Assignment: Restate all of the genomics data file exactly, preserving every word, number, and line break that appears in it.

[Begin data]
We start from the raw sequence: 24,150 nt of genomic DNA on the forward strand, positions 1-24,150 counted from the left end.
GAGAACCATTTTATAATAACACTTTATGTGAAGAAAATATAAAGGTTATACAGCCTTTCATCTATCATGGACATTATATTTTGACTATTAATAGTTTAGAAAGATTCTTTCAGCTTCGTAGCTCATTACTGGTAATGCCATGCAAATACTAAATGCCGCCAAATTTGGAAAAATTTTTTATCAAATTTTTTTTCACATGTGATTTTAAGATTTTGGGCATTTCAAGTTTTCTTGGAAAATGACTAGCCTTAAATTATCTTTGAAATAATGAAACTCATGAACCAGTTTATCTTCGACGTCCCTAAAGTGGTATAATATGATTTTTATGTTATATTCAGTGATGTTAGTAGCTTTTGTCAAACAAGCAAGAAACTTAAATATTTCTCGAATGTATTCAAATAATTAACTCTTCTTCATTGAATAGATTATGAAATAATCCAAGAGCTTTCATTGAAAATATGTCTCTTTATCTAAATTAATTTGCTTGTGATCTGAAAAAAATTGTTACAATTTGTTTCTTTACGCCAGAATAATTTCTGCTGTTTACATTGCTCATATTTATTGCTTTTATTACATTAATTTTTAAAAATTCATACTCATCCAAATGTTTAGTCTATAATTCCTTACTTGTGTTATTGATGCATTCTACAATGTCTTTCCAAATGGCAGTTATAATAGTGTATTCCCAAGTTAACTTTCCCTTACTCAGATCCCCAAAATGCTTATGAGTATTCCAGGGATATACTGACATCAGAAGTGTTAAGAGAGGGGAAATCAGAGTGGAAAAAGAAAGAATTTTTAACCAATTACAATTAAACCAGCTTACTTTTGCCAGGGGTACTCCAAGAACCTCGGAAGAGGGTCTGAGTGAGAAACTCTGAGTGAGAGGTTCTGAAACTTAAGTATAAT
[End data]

We start from the raw sequence: 24,150 nt of genomic DNA on the forward strand, positions 1-24,150 counted from the left end.
GAGAACCATTTTATAATAACACTTTATGTGAAGAAAATATAAAGGTTATACAGCCTTTCATCTATCATGGACATTATATTTTGACTATTAATAGTTTAGAAAGATTCTTTCAGCTTCGTAGCTCATTACTGGTAATGCCATGCAAATACTAAATGCCGCCAAATTTGGAAAAATTTTTTATCAAATTTTTTTTCACATGTGATTTTAAGATTTTGGGCATTTCAAGTTTTCTTGGAAAATGACTAGCCTTAAATTATCTTTGAAATAATGAAACTCATGAACCAGTTTATCTTCGACGTCCCTAAAGTGGTATAATATGATTTTTATGTTATATTCAGTGATGTTAGTAGCTTTTGTCAAACAAGCAAGAAACTTAAATATTTCTCGAATGTATTCAAATAATTAACTCTTCTTCATTGAATAGATTATGAAATAATCCAAGAGCTTTCATTGAAAATATGTCTCTTTATCTAAATTAATTTGCTTGTGATCTGAAAAAAATTGTTACAATTTGTTTCTTTACGCCAGAATAATTTCTGCTGTTTACATTGCTCATATTTATTGCTTTTATTACATTAATTTTTAAAAATTCATACTCATCCAAATGTTTAGTCTATAATTCCTTACTTGTGTTATTGATGCATTCTACAATGTCTTTCCAAATGGCAGTTATAATAGTGTATTCCCAAGTTAACTTTCCCTTACTCAGATCCCCAAAATGCTTATGAGTATTCCAGGGATATACTGACATCAGAAGTGTTAAGAGAGGGGAAATCAGAGTGGAAAAAGAAAGAATTTTTAACCAATTACAATTAAACCAGCTTACTTTTGCCAGGGGTACTCCAAGAACCTCGGAAGAGGGTCTGAGTGAGAAACTCTGAGTGAGAGGTTCTGAAACTTAAGTATAAT